Dennis M's Chess Site

This is a blog for chess fans by a chess fan. I enjoy winning as much as anyone else, and I've had a reasonable amount of success as a competitor, but what keeps me coming back to the game is its beauty. And that, primarily, is what this site will be about! All material copyrighted.

Wednesday, March 09, 2005

Mmm...Enchiladas

It's nice to receive compliments on my blogging, especially from a writer who has himself set the bar pretty high. Even so, the thought of having my work compared to an enchilada, tasty or otherwise, is not one that would have occurred to me - but read for yourselves.

While I'm at it, thanks also to Harbinger (sleep? What's that?) and to local chess enthusiast and higher ed. blogger Ken Smith (not that Ken Smith, of course) for their kind words.

We now return to our regularly scheduled, non-self-congratulatory programming.

2 Comments:

  • At 9:36 PM, Blogger Bill Vallicella said…

    Dennis,

    I was trying to find a clever way to avoid writing: see here. Besides, Mexican food is big in these parts, more so than in South Bend I would imagine. Come on down for the U.S. Open and I'll buy you some.

    I've often wondered what strong players like you think of Ken Smith attaching his name to the Morra gambit. I've read his books -- what do you think of his analysis? I met and talked with Smith a while once in the food court of the Riviera Hotel in Las Vegas. Nice guy, but enormously overweight.

     
  • At 5:55 PM, Blogger Dennis Monokroussos said…

    No doubt it was a bit of self-promotion, but I think he earned it: he played the gambit all the time, even in the super-strong San Antonio 1972 event. He wrote numerous pamphlets and articles defending it over a long period of time, so in the absence of the gambit's being anything like a fixture before his work and its current prominence as a mainstay of amateur chess, I have no problem with his appending his name to the gambit.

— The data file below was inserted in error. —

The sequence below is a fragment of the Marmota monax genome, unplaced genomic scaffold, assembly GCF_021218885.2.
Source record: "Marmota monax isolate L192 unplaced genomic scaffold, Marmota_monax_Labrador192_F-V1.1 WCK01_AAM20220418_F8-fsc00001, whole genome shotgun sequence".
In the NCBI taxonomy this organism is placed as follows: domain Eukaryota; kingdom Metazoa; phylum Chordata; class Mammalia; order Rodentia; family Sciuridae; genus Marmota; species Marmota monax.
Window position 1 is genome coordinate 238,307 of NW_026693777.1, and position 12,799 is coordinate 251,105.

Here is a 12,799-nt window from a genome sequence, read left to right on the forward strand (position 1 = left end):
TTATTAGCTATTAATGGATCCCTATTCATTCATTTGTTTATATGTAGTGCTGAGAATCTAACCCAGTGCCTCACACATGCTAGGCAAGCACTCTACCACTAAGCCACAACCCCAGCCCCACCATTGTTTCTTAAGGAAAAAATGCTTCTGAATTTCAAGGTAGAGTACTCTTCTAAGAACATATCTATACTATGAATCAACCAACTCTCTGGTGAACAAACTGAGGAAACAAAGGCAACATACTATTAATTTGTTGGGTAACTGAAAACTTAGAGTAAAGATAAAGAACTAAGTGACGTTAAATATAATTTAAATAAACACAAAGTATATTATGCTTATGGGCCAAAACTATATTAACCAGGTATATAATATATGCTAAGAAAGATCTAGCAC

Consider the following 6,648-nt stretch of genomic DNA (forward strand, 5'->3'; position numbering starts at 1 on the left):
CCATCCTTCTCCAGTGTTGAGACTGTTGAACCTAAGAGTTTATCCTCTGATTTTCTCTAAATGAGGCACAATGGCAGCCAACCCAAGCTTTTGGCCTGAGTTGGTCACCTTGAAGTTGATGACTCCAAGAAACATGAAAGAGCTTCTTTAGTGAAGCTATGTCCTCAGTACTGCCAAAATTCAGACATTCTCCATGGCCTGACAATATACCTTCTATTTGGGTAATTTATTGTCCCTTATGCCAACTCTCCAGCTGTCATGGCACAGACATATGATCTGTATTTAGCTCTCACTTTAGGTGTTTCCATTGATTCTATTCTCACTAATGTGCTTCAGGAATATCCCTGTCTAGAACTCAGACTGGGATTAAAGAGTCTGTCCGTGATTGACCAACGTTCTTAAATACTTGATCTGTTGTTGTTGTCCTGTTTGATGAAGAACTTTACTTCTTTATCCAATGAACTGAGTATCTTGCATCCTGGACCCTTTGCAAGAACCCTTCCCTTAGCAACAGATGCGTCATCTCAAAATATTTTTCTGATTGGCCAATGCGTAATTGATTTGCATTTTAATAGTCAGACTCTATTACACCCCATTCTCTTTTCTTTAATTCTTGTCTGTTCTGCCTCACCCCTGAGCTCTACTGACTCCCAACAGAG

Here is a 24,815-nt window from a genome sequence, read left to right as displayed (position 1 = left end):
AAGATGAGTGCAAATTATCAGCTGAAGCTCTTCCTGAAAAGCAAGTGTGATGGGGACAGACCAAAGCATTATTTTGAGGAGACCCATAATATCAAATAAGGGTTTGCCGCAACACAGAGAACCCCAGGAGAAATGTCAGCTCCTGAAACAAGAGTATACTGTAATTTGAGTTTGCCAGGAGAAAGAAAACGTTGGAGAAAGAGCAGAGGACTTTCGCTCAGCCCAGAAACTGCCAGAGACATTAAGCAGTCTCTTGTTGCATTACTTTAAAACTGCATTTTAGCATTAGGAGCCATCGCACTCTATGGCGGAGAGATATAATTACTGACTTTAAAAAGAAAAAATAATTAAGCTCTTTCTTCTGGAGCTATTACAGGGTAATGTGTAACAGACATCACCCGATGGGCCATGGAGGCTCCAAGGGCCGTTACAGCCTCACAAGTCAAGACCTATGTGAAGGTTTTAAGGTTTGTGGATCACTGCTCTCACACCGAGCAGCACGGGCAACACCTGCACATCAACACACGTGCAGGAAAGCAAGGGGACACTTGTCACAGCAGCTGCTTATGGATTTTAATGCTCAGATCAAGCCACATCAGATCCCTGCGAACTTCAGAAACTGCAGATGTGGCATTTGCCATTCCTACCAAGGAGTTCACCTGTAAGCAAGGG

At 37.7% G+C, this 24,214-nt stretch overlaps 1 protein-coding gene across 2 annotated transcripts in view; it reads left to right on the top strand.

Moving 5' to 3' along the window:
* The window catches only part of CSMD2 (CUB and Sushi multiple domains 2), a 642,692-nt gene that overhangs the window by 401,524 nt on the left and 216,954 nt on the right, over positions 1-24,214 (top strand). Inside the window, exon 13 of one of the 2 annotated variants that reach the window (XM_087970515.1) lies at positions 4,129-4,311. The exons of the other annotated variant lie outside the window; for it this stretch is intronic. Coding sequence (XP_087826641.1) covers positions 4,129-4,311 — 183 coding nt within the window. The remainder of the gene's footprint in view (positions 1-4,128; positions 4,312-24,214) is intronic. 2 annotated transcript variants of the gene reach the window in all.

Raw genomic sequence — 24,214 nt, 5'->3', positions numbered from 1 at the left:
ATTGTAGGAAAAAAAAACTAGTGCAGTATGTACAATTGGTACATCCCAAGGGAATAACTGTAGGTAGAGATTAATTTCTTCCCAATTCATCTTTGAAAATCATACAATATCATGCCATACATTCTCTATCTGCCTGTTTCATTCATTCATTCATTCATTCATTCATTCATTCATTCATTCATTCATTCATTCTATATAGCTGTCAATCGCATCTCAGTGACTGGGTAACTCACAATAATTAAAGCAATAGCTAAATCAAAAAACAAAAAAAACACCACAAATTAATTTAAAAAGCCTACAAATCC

As for his analysis, it was typically optimistic but generally reasonable given his strength and the pre-computer age in which it was done. He was on friendly terms with stronger players, like GM Larry Evans, who probably kept his evaluation of the gambit more in check than it would otherwise be.

    It has been an awfully long time since I've actually looked at his pamphlets though, so I can't really vouch for specifics. I'm sure that everything he had to say about the important lines is passe, but as that's true of any 15-20 year old theory book, that's hardly a criticism of his work.

     

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